legacy, something lost during the cultural
revolution of the 1960s and ’70s, when many
artists were condemned as counter-revolutionaries.
HAO LIANG, Artist (through translator): People
have loved to collect art since the olden
days, whether it was royal collections or
private collections.
China was a country which favored art, but
we had a break in our history.
We are restoring it, this respect for art
and culture.
KATRINA YU: The 36-year-old’s ink paintings
have sold to the likes of New York’s Metropolitan
Museum of Art and the Centre Georges Pompidou
in Paris.
But contemporary paintings such as his aren’t
as sought after in a Chinese market dominated
by traditional art, where some consider more
modern work heretical.
HAO LIANG (through translator): I think it’s
fair and normal for people to criticize.
After all, I’m doing what I want and don’t
think too much about cultural tradition or
what’s popular according to the current climate.
KATRINA YU: But that climate is changing,
thanks to younger buyers.
Beijing gallery M Woods is popular with millennial
art lovers, and often showcases collections
by Western artists, including British artist
David Hockney.
Visitors to this gallery represent a new generation
of Chinese art enthusiasts, educated abroad
and increasingly interested in Western work.
But they are the urban elite minority.
The majority of Chinese art buyers are middle-income,
middle-aged, and buying their art in places
like Dafen Village.
Art dealer Jack Ye serves a man looking to
decorate his home.
Ten years ago, most of his customers were
foreigners looking to buy copies of European
Today, he says they’re mostly middle-income
Chinese looking to buy original Chinese art.
He says the change is thanks in large part
to a government push to shed China’s copycat
JACK YE, Art Dealer (through translator):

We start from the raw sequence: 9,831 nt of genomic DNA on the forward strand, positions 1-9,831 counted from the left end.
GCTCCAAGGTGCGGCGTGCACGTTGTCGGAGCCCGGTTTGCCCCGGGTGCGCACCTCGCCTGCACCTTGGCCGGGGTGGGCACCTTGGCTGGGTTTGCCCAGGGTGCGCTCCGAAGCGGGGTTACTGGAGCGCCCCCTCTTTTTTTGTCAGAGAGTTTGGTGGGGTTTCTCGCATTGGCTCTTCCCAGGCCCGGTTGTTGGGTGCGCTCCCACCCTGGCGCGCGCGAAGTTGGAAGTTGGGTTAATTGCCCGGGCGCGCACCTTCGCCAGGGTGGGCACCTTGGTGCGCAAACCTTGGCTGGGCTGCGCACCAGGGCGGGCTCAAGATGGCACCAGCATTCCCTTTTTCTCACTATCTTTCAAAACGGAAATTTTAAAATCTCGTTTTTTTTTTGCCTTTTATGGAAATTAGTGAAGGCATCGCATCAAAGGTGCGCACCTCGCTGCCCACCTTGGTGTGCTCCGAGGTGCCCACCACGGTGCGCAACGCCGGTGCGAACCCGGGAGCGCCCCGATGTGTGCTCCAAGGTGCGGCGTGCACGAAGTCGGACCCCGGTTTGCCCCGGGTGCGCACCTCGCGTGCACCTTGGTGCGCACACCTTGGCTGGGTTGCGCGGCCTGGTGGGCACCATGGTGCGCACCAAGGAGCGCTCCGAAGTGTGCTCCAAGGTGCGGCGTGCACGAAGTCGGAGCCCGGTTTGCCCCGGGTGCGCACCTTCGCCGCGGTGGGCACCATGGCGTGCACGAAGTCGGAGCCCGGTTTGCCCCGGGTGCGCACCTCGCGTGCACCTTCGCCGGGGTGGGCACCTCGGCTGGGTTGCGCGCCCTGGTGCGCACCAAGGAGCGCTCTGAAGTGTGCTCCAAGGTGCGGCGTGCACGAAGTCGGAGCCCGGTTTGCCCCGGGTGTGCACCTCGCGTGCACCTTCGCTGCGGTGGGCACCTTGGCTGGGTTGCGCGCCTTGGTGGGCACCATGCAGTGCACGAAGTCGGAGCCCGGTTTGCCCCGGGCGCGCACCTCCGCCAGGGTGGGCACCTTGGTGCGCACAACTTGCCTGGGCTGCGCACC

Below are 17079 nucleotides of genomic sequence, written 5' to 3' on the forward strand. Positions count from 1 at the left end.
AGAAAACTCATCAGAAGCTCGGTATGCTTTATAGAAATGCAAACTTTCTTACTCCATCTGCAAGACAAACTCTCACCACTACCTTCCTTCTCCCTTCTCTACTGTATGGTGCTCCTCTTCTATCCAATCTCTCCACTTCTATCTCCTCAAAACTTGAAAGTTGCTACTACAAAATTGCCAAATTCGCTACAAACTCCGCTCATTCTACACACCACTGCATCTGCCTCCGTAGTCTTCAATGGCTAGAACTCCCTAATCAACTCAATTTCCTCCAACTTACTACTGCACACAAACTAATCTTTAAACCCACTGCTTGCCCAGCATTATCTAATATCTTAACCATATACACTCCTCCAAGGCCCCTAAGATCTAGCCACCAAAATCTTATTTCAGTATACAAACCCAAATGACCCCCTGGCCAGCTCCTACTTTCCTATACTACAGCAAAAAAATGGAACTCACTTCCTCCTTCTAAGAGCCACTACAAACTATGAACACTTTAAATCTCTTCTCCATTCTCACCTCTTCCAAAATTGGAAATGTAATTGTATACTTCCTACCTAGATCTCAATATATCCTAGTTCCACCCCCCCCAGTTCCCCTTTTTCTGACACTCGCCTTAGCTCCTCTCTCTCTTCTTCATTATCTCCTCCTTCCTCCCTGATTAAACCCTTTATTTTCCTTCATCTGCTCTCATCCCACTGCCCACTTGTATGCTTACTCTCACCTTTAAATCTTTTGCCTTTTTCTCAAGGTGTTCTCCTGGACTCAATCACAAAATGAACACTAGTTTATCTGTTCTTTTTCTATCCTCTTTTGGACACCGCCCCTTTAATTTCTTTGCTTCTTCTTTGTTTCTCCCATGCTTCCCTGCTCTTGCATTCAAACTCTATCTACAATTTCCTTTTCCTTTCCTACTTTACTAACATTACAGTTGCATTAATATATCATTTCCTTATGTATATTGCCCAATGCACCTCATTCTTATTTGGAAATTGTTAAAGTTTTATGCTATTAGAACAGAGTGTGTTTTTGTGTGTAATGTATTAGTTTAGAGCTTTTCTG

Highly skilled painters or art school graduates
were trained and encouraged to create original
Artistic taste and education is improving.
And, in the future, it will be even better.
KATRINA YU: It’s that future that Zeng Muquan
looks forward to.
When his copies are complete, he works on
his own art, a fusion of Western and Chinese
Zeng says China’s growing art market means
it’s now more profitable for him to be original.
ZENG MUQUAN (through translator): These days,
when customers are interested in my work,
they’re more generous in what they’re willing
to pay.
As an artist, I dream of producing excellent
art of my own, and leaving behind influential
work for the next generation.
KATRINA YU: As China’s art market develops,
artists like Zeng Muquan are producing art
that’s more reflective of themselves, and
hoping for a life spent copying less and creating
For the “PBS NewsHour,” I’m Katrina Yu in
Dafen Village, Guangdong.
JUDY WOODRUFF: Wonderful report.
And on the “NewsHour” online: China is now
expected to surpass the U.S. as the number
one film market in the world.
We look at how the Chinese government uses
film industry stars as a form of influence
on their public and what happens when these
stars find themselves in the crosshairs of
Chinese authorities.
All that and more is on our Web site, PBS.org/NewsHour.